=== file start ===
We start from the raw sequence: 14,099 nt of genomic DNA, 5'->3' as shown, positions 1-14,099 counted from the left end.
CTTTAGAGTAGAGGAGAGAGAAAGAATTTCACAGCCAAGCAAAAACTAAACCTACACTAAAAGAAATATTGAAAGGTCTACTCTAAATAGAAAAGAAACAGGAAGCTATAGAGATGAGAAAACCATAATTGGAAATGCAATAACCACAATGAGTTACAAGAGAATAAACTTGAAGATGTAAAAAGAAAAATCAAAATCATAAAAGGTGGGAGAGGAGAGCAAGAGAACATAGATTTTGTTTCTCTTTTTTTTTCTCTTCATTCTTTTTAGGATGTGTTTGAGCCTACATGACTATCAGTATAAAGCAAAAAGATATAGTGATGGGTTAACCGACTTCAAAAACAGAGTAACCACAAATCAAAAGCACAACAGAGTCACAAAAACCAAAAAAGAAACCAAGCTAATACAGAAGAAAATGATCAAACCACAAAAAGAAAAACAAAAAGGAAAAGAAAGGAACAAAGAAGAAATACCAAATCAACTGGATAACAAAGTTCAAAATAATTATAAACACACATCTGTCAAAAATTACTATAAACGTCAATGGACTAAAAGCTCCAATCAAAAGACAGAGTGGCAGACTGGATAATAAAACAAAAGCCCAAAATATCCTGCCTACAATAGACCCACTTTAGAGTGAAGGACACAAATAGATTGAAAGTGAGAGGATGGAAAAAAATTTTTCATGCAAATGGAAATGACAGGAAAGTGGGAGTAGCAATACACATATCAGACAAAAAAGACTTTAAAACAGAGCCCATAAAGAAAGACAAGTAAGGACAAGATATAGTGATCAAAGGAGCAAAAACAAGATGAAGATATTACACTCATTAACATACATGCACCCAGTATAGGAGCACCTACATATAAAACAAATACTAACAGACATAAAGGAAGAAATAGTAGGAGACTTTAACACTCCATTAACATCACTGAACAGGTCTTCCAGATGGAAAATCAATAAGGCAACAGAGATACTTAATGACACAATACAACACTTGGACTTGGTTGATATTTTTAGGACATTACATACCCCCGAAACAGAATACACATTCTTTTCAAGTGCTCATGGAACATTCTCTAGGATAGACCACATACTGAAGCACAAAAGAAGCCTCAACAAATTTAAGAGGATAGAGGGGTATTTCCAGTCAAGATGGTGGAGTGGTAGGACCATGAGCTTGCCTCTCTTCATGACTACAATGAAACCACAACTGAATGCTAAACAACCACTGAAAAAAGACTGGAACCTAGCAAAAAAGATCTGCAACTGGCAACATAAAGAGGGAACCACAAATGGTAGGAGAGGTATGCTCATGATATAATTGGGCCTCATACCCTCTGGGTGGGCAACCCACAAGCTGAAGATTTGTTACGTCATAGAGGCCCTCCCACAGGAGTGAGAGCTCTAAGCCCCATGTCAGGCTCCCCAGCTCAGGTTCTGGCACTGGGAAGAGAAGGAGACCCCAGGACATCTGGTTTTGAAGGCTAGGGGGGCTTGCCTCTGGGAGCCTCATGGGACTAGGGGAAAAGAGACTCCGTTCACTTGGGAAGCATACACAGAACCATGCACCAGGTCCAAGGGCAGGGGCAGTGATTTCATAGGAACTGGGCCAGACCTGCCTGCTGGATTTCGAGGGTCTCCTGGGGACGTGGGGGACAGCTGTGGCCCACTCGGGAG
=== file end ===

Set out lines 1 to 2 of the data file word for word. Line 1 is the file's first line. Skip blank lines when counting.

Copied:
We start from the raw sequence: 14,099 nt of genomic DNA, 5'->3' as shown, positions 1-14,099 counted from the left end.
CTTTAGAGTAGAGGAGAGAGAAAGAATTTCACAGCCAAGCAAAAACTAAACCTACACTAAAAGAAATATTGAAAGGTCTACTCTAAATAGAAAAGAAACAGGAAGCTATAGAGATGAGAAAACCATAATTGGAAATGCAATAACCACAATGAGTTACAAGAGAATAAACTTGAAGATGTAAAAAGAAAAATCAAAATCATAAAAGGTGGGAGAGGAGAGCAAGAGAACATAGATTTTGTTTCTCTTTTTTTTTCTCTTCATTCTTTTTAGGATGTGTTTGAGCCTACATGACTATCAGTATAAAGCAAAAAGATATAGTGATGGGTTAACCGACTTCAAAAACAGAGTAACCACAAATCAAAAGCACAACAGAGTCACAAAAACCAAAAAAGAAACCAAGCTAATACAGAAGAAAATGATCAAACCACAAAAAGAAAAACAAAAAGGAAAAGAAAGGAACAAAGAAGAAATACCAAATCAACTGGATAACAAAGTTCAAAATAATTATAAACACACATCTGTCAAAAATTACTATAAACGTCAATGGACTAAAAGCTCCAATCAAAAGACAGAGTGGCAGACTGGATAATAAAACAAAAGCCCAAAATATCCTGCCTACAATAGACCCACTTTAGAGTGAAGGACACAAATAGATTGAAAGTGAGAGGATGGAAAAAAATTTTTCATGCAAATGGAAATGACAGGAAAGTGGGAGTAGCAATACACATATCAGACAAAAAAGACTTTAAAACAGAGCCCATAAAGAAAGACAAGTAAGGACAAGATATAGTGATCAAAGGAGCAAAAACAAGATGAAGATATTACACTCATTAACATACATGCACCCAGTATAGGAGCACCTACATATAAAACAAATACTAACAGACATAAAGGAAGAAATAGTAGGAGACTTTAACACTCCATTAACATCACTGAACAGGTCTTCCAGATGGAAAATCAATAAGGCAACAGAGATACTTAATGACACAATACAACACTTGGACTTGGTTGATATTTTTAGGACATTACATACCCCCGAAACAGAATACACATTCTTTTCAAGTGCTCATGGAACATTCTCTAGGATAGACCACATACTGAAGCACAAAAGAAGCCTCAACAAATTTAAGAGGATAGAGGGGTATTTCCAGTCAAGATGGTGGAGTGGTAGGACCATGAGCTTGCCTCTCTTCATGACTACAATGAAACCACAACTGAATGCTAAACAACCACTGAAAAAAGACTGGAACCTAGCAAAAAAGATCTGCAACTGGCAACATAAAGAGGGAACCACAAATGGTAGGAGAGGTATGCTCATGATATAATTGGGCCTCATACCCTCTGGGTGGGCAACCCACAAGCTGAAGATTTGTTACGTCATAGAGGCCCTCCCACAGGAGTGAGAGCTCTAAGCCCCATGTCAGGCTCCCCAGCTCAGGTTCTGGCACTGGGAAGAGAAGGAGACCCCAGGACATCTGGTTTTGAAGGCTAGGGGGGCTTGCCTCTGGGAGCCTCATGGGACTAGGGGAAAAGAGACTCCGTTCACTTGGGAAGCATACACAGAACCATGCACCAGGTCCAAGGGCAGGGGCAGTGATTTCATAGGAACTGGGCCAGACCTGCCTGCTGGATTTCGAGGGTCTCCTGGGGACGTGGGGGACAGCTGTGGCCCACTCGGGAG